It’s easy to get bogged down thinking, plotting, and strategizing how to create the world we want, or the business or organization that becomes a legacy. Libraries of books have been written about how to achieve utopianism, universal balance, peace, harmony, and goodness in the world. So too with the drive to build amazing organizations, the ones we recognize as having strong cultures and well-respected brands.

The principle of Occam’s razor says that of competing explanations usually the more simplistic answer is the correct one. This concept is typically used in science, yet bears relevance to the question of how to create the world we want socially, economically, and environmentally.

Could it be as elegantly simple as just one small change? Could it be that the answer we’ve been looking for is as small and seemingly insignificant as pulling a very small lever on a very large machine, or throwing the smallest of stones into the largest of ponds? Could it be as simple as changing one very small belief system in our minds of myriad notions and ideas to create a cascading effect that over times becomes felt in every area of our lives and work?

Consider this. New research is emerging that relate the effects of having a strong culture to the results of an organization (some examples here, here and here). Certain indigenous societies have lived in near perfect harmony with each other and with nature for tens of thousands of years through a continual focus on culture. Could it be that to simply shift our belief of the importance of culture that we will be throwing a small stone into a large pond and create a series of ripples that effects everything over time?

It’s not that we say, “Here is the culture we need to have.” or “Here’s how to change things.” or “This is how it’s done.” What I’m suggesting is significantly simpler. I’m saying that all we need to say is, “Culture is important.” Or better still, “Culture is the single most important thing for us to focus on.”

If we make culture our number one priority then we are committing ourselves to a life-long process of asking questions about how our decisions, actions, and conduct relate to culture. We ask of each action, “Does this potentially affect culture in a positive way or a negative way, or maybe we don’t yet know?” Or “How does this decision effect culture?” Or “How does this approach effect culture?”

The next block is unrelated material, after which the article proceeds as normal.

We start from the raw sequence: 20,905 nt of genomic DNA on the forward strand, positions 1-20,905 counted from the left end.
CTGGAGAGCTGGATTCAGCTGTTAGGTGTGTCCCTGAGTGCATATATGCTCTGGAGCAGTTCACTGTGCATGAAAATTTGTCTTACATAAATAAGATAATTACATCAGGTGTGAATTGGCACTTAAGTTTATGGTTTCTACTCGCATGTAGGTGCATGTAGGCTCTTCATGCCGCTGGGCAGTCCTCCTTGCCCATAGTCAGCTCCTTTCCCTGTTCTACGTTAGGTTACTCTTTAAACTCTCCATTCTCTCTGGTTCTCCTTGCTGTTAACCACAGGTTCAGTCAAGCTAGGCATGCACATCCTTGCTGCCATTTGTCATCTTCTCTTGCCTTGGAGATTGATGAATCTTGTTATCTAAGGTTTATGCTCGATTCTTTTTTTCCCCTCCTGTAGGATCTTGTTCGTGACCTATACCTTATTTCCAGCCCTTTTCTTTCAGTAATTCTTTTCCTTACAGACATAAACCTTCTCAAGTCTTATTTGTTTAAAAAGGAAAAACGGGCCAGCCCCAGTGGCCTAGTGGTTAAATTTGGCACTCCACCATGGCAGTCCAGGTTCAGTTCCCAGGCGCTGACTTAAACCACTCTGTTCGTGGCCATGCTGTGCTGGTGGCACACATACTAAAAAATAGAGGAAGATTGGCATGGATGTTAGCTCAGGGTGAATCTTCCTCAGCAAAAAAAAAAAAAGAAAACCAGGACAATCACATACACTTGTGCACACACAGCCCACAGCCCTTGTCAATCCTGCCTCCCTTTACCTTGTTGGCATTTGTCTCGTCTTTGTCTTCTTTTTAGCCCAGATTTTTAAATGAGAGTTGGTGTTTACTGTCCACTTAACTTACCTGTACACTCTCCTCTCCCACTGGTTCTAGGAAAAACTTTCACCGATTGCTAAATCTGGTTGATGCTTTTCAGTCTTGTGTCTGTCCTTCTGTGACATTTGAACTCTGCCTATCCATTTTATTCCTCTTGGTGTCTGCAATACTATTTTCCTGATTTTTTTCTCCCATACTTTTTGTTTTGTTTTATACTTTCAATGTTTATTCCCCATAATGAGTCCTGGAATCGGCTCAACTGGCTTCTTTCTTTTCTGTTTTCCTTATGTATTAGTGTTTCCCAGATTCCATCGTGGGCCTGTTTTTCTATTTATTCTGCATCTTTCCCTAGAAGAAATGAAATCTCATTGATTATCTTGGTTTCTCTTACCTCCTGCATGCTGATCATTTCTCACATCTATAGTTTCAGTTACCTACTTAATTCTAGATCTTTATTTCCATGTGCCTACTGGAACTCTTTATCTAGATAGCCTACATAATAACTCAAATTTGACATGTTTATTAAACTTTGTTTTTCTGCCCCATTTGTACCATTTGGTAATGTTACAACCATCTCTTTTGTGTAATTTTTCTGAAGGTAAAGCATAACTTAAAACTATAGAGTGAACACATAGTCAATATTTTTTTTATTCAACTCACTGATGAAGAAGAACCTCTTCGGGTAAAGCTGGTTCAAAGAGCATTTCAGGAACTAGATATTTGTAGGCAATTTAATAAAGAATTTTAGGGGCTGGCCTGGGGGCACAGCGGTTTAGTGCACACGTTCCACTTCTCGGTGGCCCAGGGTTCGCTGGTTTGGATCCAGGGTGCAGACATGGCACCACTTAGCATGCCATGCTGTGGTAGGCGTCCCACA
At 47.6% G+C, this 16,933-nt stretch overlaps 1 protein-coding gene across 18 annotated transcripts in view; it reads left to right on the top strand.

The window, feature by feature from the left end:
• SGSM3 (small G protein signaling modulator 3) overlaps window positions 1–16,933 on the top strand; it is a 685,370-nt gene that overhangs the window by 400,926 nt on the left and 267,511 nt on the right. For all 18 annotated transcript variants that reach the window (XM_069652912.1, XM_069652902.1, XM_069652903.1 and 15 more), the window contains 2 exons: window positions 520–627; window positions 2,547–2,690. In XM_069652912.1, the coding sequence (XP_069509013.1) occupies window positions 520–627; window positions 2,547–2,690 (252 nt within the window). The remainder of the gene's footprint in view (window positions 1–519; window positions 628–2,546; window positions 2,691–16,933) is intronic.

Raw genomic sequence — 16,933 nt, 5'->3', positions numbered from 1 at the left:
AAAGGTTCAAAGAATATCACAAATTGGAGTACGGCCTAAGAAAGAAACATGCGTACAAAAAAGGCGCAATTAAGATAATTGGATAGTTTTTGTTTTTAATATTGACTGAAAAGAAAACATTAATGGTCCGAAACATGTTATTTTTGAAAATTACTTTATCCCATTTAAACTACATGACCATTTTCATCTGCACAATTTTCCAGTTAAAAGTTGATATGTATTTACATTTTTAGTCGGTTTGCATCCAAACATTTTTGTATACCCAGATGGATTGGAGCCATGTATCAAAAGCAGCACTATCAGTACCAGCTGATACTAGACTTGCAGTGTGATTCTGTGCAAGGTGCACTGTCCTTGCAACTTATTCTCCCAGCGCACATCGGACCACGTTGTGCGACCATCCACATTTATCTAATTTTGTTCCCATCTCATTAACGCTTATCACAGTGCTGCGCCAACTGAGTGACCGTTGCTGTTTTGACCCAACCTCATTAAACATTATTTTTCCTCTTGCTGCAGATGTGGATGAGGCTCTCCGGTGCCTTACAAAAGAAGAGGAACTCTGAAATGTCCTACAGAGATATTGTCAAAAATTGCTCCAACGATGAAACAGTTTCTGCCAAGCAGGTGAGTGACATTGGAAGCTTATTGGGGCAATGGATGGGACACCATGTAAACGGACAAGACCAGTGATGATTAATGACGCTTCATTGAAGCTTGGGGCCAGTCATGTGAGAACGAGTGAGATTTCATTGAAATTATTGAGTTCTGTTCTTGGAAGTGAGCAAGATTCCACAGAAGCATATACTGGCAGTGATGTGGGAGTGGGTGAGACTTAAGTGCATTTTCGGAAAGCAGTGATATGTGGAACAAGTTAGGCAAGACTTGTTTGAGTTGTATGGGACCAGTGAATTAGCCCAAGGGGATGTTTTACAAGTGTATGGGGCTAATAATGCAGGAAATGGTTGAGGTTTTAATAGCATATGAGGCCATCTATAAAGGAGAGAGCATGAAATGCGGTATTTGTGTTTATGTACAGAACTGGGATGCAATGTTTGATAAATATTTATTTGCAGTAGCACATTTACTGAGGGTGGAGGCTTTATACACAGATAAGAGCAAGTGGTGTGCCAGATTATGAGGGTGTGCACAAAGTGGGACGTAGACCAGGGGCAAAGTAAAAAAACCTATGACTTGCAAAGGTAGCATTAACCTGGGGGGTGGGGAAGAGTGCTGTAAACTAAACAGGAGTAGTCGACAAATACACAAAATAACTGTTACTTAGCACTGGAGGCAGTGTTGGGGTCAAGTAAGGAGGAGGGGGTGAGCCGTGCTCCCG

“All it takes is just one small change, tossing the smallest of pebbles, moving the smallest of leavers to shift our course from self to the collective.”

If we ask these questions then we are moving the needle in a positive direction because we are becoming more conscious in our decision-making and considering broader objectives with everything we do. If we are continually focusing on culture then we are continually striving to take a much broader perspective than merely the effects on self—we are considering the effects on others, and more broadly on everyone.

All it takes is just one small change, tossing the smallest of pebbles, moving the smallest of leavers to shift our course from self to the collective. All we have to do is believe that everything flows from culture.

Tip of the Week

The only challenge to pulling the lever on culture is that changing strongly held belief systems is not easy. So here’s a suggestion. Take a belief that you hold strongly, but that is not very important to your life one way or another. Some examples: ice cream tastes good, Dodge trucks rule over Ford trucks, one sports team over another, I like pizza, OJ Simpson is guilty, blue ink is better than black, and so on. Pick just one and then endeavor, even better, become a vehement proponent of the opposite of your view. Hold conversations with people, tell your significant other, fully own this new belief to the core of your being and communicate it whenever you get the chance. You might just find it fun and engaging. More importantly you’ll be loosening the glue that binds steadfast beliefs so you can get ready to try it with something more important and useful to your life, like the purpose of your work in the world.